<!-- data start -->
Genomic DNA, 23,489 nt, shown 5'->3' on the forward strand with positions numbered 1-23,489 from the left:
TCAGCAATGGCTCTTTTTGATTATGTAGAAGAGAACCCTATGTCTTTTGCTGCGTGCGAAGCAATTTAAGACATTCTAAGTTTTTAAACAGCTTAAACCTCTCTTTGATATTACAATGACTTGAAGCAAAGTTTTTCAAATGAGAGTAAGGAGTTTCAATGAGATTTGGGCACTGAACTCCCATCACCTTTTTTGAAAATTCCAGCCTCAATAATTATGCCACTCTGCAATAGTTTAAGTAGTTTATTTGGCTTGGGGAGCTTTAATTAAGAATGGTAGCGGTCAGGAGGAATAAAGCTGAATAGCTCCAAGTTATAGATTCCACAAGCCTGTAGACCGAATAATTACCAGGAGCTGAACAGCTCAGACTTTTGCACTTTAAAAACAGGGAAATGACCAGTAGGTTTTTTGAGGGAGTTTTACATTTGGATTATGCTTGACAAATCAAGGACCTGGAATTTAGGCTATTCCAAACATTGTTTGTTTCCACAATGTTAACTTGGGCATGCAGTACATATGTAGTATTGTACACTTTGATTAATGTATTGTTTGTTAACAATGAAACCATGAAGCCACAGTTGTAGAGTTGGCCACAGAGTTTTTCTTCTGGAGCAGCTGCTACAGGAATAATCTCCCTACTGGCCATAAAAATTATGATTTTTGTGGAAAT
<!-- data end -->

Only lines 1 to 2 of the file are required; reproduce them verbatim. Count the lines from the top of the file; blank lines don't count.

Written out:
Genomic DNA, 23,489 nt, shown 5'->3' on the forward strand with positions numbered 1-23,489 from the left:
TCAGCAATGGCTCTTTTTGATTATGTAGAAGAGAACCCTATGTCTTTTGCTGCGTGCGAAGCAATTTAAGACATTCTAAGTTTTTAAACAGCTTAAACCTCTCTTTGATATTACAATGACTTGAAGCAAAGTTTTTCAAATGAGAGTAAGGAGTTTCAATGAGATTTGGGCACTGAACTCCCATCACCTTTTTTGAAAATTCCAGCCTCAATAATTATGCCACTCTGCAATAGTTTAAGTAGTTTATTTGGCTTGGGGAGCTTTAATTAAGAATGGTAGCGGTCAGGAGGAATAAAGCTGAATAGCTCCAAGTTATAGATTCCACAAGCCTGTAGACCGAATAATTACCAGGAGCTGAACAGCTCAGACTTTTGCACTTTAAAAACAGGGAAATGACCAGTAGGTTTTTTGAGGGAGTTTTACATTTGGATTATGCTTGACAAATCAAGGACCTGGAATTTAGGCTATTCCAAACATTGTTTGTTTCCACAATGTTAACTTGGGCATGCAGTACATATGTAGTATTGTACACTTTGATTAATGTATTGTTTGTTAACAATGAAACCATGAAGCCACAGTTGTAGAGTTGGCCACAGAGTTTTTCTTCTGGAGCAGCTGCTACAGGAATAATCTCCCTACTGGCCATAAAAATTATGATTTTTGTGGAAAT